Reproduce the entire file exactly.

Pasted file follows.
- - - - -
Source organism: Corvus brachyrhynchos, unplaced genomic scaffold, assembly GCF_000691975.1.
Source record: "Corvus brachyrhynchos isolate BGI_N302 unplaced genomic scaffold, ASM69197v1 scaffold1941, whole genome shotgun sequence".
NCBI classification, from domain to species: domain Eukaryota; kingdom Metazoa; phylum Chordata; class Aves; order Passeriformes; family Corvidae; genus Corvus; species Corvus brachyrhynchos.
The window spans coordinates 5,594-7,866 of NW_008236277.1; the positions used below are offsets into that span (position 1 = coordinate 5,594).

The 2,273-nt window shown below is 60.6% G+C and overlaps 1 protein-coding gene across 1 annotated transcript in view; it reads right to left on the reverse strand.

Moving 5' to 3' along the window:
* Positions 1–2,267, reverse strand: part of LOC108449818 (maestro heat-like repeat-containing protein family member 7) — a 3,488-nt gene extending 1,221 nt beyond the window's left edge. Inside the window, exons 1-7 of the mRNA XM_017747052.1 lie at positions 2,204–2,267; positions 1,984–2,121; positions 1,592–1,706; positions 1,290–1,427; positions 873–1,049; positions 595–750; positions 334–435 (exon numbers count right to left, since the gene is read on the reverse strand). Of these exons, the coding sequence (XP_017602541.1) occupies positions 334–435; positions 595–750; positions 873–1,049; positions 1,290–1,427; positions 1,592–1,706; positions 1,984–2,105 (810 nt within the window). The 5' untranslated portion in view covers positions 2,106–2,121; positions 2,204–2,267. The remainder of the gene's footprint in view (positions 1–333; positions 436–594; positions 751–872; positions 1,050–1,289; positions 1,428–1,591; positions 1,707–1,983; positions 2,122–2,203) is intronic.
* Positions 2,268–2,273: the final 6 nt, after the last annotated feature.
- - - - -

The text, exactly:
Source organism: Corvus brachyrhynchos, unplaced genomic scaffold, assembly GCF_000691975.1.
Source record: "Corvus brachyrhynchos isolate BGI_N302 unplaced genomic scaffold, ASM69197v1 scaffold1941, whole genome shotgun sequence".
NCBI classification, from domain to species: domain Eukaryota; kingdom Metazoa; phylum Chordata; class Aves; order Passeriformes; family Corvidae; genus Corvus; species Corvus brachyrhynchos.
The window spans coordinates 5,594-7,866 of NW_008236277.1; the positions used below are offsets into that span (position 1 = coordinate 5,594).

The 2,273-nt window shown below is 60.6% G+C and overlaps 1 protein-coding gene across 1 annotated transcript in view; it reads right to left on the reverse strand.

Moving 5' to 3' along the window:
* Positions 1–2,267, reverse strand: part of LOC108449818 (maestro heat-like repeat-containing protein family member 7) — a 3,488-nt gene extending 1,221 nt beyond the window's left edge. Inside the window, exons 1-7 of the mRNA XM_017747052.1 lie at positions 2,204–2,267; positions 1,984–2,121; positions 1,592–1,706; positions 1,290–1,427; positions 873–1,049; positions 595–750; positions 334–435 (exon numbers count right to left, since the gene is read on the reverse strand). Of these exons, the coding sequence (XP_017602541.1) occupies positions 334–435; positions 595–750; positions 873–1,049; positions 1,290–1,427; positions 1,592–1,706; positions 1,984–2,105 (810 nt within the window). The 5' untranslated portion in view covers positions 2,106–2,121; positions 2,204–2,267. The remainder of the gene's footprint in view (positions 1–333; positions 436–594; positions 751–872; positions 1,050–1,289; positions 1,428–1,591; positions 1,707–1,983; positions 2,122–2,203) is intronic.
* Positions 2,268–2,273: the final 6 nt, after the last annotated feature.